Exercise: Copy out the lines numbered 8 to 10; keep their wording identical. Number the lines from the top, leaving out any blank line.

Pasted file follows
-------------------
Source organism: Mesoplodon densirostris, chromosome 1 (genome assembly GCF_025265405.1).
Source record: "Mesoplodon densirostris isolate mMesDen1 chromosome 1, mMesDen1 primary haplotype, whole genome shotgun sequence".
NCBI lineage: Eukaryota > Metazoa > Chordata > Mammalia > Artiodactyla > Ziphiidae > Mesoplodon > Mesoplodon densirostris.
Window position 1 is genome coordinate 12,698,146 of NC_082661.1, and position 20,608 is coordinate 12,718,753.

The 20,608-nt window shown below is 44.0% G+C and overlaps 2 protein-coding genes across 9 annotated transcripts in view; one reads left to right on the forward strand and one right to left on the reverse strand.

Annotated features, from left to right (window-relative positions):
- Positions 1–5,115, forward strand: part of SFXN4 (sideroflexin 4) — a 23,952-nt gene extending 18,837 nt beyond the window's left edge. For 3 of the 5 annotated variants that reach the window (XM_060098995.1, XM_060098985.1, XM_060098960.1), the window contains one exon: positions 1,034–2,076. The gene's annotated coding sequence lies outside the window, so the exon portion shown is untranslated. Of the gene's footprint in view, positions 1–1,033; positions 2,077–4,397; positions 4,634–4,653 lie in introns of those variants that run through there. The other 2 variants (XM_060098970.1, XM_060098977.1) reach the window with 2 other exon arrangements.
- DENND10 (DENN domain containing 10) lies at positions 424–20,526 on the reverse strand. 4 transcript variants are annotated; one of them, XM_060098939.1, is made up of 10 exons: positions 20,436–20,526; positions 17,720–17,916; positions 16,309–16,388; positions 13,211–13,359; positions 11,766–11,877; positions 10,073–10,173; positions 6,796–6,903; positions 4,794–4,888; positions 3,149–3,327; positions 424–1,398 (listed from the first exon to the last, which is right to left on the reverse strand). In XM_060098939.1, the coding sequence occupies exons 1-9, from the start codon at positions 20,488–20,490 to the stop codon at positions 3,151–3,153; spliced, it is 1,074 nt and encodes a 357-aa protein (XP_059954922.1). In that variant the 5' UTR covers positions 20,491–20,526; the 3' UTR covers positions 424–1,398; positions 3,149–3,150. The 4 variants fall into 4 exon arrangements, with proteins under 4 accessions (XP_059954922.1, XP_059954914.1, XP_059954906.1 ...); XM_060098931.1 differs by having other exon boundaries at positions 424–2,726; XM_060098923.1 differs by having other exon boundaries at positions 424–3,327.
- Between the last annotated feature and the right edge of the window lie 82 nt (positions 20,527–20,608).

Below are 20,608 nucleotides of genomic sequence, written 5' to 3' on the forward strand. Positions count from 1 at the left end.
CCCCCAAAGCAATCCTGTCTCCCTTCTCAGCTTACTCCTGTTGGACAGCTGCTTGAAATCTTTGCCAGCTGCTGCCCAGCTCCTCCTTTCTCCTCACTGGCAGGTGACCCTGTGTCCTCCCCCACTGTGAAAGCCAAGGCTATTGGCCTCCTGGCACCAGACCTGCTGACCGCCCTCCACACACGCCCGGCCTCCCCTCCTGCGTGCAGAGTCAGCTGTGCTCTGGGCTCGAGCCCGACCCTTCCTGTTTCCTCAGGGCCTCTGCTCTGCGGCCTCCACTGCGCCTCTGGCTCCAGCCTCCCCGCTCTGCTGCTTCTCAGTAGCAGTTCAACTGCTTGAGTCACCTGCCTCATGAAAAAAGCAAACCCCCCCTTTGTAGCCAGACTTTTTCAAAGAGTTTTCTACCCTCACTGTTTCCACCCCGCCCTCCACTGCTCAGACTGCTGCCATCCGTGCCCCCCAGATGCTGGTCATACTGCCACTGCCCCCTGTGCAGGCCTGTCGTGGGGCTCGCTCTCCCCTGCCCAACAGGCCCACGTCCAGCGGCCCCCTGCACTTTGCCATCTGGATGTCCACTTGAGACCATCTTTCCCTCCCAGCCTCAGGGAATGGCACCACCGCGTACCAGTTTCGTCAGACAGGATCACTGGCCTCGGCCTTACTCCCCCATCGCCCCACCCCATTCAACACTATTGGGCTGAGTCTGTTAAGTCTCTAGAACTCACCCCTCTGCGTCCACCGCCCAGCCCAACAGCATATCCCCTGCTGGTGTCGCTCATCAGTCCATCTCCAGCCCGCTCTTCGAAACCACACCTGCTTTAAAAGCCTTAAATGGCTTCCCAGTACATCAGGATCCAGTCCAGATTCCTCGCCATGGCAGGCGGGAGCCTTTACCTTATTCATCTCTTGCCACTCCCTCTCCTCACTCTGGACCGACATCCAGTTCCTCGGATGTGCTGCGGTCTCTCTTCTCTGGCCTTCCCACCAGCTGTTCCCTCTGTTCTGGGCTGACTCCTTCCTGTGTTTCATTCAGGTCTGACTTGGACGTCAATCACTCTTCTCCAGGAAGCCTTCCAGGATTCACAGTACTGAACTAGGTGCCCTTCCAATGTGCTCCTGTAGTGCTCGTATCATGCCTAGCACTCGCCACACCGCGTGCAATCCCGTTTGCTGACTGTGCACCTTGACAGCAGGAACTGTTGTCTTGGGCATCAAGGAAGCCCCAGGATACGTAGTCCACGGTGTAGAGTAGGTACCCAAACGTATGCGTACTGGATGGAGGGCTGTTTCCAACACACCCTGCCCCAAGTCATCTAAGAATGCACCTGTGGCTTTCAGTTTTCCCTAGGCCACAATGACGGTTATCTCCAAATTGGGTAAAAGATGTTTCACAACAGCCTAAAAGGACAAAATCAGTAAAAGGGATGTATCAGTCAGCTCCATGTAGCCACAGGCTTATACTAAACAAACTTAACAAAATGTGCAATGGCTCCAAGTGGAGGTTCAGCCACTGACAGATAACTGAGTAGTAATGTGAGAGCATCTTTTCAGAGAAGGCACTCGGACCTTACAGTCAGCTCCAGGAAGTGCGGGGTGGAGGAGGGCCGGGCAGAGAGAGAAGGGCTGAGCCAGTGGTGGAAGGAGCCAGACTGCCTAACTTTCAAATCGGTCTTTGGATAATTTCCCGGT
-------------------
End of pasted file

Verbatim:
- DENND10 (DENN domain containing 10) lies at positions 424–20,526 on the reverse strand. 4 transcript variants are annotated; one of them, XM_060098939.1, is made up of 10 exons: positions 20,436–20,526; positions 17,720–17,916; positions 16,309–16,388; positions 13,211–13,359; positions 11,766–11,877; positions 10,073–10,173; positions 6,796–6,903; positions 4,794–4,888; positions 3,149–3,327; positions 424–1,398 (listed from the first exon to the last, which is right to left on the reverse strand). In XM_060098939.1, the coding sequence occupies exons 1-9, from the start codon at positions 20,488–20,490 to the stop codon at positions 3,151–3,153; spliced, it is 1,074 nt and encodes a 357-aa protein (XP_059954922.1). In that variant the 5' UTR covers positions 20,491–20,526; the 3' UTR covers positions 424–1,398; positions 3,149–3,150. The 4 variants fall into 4 exon arrangements, with proteins under 4 accessions (XP_059954922.1, XP_059954914.1, XP_059954906.1 ...); XM_060098931.1 differs by having other exon boundaries at positions 424–2,726; XM_060098923.1 differs by having other exon boundaries at positions 424–3,327.
- Between the last annotated feature and the right edge of the window lie 82 nt (positions 20,527–20,608).

Below are 20,608 nucleotides of genomic sequence, written 5' to 3' on the forward strand. Positions count from 1 at the left end.